Executive Briefings

July Vessel Imports Increase from Previous Month, But Are Down Year over Year

U.S. import shipment volume for July, measured in TEUs, increased 2.45 percent from June but decreased 4.10 percent from July of 2010, according to trade intelligence company Zepol Corporation. The total number of shipments also increased 3.49 percent from June while also showing a decrease of 3 percent from July of 2010. Year to date, total TEUs are up 3.30 percent this year over last year.

Key Statistics from this Month's Update:

1. While Europe, Central America, and South America showed a July decrease in TEUs of 0.72 percent, 4.17 percent, and 4.50 percent, respectively, the overall slight increase in TEUs can be credited to Asia's 3.81-percent increase. China, Hong Kong, and Japan, each within Asia, showed an increase in TEUs compared to the decrease seen in South Korea and Taiwan.

2. The Pacific, Mid-Atlantic, and South Atlantic ports showed an increase of incoming shipments by 4.10 percent, 5.43 percent, and nearly 2 percent, respectively, directly opposite of their decreases last month. Within the Pacific ports, California showed an increase of about 4 percent while Washington showed a large increase of nearly 8 percent -- the highest number of incoming shipments (55,418) they've posted since January 2011.

3. Maersk Line, in keeping their number one carrier position, showed the highest number of recorded TEUs for the year at 114,888.72 in July. Coming in second, despite a decrease in TEUs approaching 2 percent, was APLU. Orient Overseas Container Line showed a large increase in TEUs of nearly 12 percent when compared to other carriers during July.

Methodology: Zepol's data is derived from Bills of Lading entered into the Automated Manifest System. This information represents the number of House manifests entered by importers of waterborne containerized goods. This is the earliest indicator for trade data available for the previous month's import activity. The data excludes shipments from empty containers, excludes shipments labeled as freight remaining on board, and may contain other data anomalies.

Source: Zepol Corporation

U.S. import shipment volume for July, measured in TEUs, increased 2.45 percent from June but decreased 4.10 percent from July of 2010, according to trade intelligence company Zepol Corporation. The total number of shipments also increased 3.49 percent from June while also showing a decrease of 3 percent from July of 2010. Year to date, total TEUs are up 3.30 percent this year over last year.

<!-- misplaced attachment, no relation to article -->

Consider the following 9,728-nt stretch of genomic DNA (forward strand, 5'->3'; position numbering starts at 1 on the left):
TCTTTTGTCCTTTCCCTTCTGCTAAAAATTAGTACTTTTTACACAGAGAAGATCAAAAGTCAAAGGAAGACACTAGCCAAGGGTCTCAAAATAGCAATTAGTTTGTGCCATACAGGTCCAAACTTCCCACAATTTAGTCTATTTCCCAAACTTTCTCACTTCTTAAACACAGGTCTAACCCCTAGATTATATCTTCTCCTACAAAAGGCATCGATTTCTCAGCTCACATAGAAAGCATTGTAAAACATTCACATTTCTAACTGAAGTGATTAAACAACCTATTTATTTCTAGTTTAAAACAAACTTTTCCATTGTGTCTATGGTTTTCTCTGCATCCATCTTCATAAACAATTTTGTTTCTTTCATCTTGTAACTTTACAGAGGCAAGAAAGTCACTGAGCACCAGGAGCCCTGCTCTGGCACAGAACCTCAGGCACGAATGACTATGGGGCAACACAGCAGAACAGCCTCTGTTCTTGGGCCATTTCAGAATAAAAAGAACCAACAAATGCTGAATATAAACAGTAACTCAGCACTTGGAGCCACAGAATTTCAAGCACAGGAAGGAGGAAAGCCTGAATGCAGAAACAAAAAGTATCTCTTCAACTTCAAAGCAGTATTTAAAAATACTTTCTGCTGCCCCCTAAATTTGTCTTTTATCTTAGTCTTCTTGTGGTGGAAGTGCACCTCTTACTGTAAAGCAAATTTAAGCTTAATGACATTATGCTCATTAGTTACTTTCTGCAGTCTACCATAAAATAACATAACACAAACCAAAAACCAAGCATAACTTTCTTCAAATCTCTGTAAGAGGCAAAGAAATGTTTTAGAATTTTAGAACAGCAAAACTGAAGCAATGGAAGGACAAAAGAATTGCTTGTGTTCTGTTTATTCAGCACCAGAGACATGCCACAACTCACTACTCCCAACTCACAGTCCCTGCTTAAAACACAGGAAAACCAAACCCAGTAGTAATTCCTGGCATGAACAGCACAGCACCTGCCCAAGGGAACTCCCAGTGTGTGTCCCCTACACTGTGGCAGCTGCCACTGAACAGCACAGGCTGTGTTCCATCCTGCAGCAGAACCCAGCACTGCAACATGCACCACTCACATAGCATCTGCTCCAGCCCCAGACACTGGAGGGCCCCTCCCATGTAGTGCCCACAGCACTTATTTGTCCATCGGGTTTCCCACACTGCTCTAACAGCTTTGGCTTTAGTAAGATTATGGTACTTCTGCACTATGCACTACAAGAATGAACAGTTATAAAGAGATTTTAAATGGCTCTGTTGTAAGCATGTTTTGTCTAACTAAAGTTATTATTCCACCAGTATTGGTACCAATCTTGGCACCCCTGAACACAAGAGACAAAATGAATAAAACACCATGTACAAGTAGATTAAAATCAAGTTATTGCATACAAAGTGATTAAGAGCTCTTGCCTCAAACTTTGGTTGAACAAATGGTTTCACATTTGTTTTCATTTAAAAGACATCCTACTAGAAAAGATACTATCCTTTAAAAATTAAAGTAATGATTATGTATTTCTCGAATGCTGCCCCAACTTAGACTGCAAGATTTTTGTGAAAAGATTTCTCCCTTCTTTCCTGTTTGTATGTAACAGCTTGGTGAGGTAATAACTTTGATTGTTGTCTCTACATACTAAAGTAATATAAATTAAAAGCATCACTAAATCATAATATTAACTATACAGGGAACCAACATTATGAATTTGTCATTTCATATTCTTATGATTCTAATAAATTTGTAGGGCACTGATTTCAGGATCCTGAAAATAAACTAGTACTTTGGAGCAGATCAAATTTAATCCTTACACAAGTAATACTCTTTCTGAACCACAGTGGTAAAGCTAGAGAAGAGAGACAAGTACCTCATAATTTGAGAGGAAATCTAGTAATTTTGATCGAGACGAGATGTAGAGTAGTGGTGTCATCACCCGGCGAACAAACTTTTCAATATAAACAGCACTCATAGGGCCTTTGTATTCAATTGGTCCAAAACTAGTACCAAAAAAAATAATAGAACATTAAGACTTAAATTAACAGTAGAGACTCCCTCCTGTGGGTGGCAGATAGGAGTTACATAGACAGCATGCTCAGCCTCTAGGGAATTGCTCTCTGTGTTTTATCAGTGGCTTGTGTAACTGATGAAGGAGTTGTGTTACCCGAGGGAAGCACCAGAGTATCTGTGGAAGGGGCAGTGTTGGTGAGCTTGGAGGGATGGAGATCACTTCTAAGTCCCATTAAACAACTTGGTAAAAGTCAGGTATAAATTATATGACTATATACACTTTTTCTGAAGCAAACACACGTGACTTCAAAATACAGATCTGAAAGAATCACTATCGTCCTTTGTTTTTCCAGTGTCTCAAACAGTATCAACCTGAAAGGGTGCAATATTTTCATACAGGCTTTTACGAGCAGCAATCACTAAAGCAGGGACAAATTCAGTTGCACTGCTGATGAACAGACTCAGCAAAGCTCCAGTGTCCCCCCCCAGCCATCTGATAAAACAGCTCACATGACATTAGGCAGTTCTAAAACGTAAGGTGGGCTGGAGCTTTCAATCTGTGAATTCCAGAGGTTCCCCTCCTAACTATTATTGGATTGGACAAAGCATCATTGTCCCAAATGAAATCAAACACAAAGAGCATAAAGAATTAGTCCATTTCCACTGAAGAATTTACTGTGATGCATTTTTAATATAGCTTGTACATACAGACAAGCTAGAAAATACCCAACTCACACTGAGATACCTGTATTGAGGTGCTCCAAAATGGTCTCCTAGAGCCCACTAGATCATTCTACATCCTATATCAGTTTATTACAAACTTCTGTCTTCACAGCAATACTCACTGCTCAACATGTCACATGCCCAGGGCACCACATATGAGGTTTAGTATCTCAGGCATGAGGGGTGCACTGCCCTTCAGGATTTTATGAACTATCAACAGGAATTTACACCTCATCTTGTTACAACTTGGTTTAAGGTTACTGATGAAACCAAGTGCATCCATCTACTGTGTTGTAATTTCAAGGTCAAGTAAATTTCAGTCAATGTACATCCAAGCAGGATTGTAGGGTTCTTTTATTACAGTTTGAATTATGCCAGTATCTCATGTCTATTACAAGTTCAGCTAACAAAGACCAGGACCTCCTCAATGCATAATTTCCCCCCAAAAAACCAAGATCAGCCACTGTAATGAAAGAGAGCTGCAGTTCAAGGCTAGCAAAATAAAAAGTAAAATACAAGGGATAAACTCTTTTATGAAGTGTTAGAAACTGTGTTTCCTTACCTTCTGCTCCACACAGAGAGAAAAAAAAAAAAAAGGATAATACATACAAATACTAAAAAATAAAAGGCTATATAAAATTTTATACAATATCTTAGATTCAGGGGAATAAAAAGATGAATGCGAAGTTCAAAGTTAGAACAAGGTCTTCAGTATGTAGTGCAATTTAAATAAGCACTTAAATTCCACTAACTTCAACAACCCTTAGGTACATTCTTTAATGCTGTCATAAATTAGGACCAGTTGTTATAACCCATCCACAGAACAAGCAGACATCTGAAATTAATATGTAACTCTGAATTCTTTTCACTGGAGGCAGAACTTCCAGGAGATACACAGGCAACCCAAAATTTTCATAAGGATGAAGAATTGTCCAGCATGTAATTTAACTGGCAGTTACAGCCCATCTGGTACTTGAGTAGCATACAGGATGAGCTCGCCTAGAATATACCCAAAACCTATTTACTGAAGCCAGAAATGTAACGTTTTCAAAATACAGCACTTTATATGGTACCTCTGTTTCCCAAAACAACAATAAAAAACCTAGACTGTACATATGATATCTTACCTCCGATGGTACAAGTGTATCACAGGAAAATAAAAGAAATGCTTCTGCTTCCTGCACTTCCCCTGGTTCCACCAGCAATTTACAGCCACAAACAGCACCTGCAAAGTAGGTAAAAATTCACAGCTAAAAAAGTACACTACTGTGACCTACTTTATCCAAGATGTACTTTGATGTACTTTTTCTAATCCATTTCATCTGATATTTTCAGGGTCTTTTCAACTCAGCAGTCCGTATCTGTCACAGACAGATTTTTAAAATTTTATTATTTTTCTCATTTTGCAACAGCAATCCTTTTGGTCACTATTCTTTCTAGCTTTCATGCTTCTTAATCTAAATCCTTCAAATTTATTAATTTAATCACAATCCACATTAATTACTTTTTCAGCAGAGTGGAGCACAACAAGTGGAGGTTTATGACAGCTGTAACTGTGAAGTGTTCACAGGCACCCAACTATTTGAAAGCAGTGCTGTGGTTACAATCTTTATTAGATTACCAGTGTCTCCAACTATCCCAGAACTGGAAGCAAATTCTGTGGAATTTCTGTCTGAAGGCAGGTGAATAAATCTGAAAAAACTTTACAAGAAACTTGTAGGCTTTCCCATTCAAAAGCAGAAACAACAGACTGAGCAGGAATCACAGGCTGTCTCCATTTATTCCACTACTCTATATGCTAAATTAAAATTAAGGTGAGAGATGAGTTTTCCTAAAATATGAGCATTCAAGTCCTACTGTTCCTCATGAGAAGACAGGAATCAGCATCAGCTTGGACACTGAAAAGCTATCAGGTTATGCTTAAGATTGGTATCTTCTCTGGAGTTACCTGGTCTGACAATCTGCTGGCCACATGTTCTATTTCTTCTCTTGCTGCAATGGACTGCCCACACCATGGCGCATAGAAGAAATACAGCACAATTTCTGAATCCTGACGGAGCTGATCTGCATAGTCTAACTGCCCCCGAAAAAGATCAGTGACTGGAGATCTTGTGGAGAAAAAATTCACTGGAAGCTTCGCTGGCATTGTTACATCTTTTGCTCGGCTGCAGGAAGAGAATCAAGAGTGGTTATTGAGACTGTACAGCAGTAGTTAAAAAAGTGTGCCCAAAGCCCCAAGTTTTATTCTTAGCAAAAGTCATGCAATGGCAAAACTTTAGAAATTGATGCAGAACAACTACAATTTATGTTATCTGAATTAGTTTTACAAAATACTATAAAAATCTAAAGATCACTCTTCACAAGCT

Key Statistics from this Month's Update:

1. While Europe, Central America, and South America showed a July decrease in TEUs of 0.72 percent, 4.17 percent, and 4.50 percent, respectively, the overall slight increase in TEUs can be credited to Asia's 3.81-percent increase. China, Hong Kong, and Japan, each within Asia, showed an increase in TEUs compared to the decrease seen in South Korea and Taiwan.

2. The Pacific, Mid-Atlantic, and South Atlantic ports showed an increase of incoming shipments by 4.10 percent, 5.43 percent, and nearly 2 percent, respectively, directly opposite of their decreases last month. Within the Pacific ports, California showed an increase of about 4 percent while Washington showed a large increase of nearly 8 percent -- the highest number of incoming shipments (55,418) they've posted since January 2011.

3. Maersk Line, in keeping their number one carrier position, showed the highest number of recorded TEUs for the year at 114,888.72 in July. Coming in second, despite a decrease in TEUs approaching 2 percent, was APLU. Orient Overseas Container Line showed a large increase in TEUs of nearly 12 percent when compared to other carriers during July.

Methodology: Zepol's data is derived from Bills of Lading entered into the Automated Manifest System. This information represents the number of House manifests entered by importers of waterborne containerized goods. This is the earliest indicator for trade data available for the previous month's import activity. The data excludes shipments from empty containers, excludes shipments labeled as freight remaining on board, and may contain other data anomalies.

Source: Zepol Corporation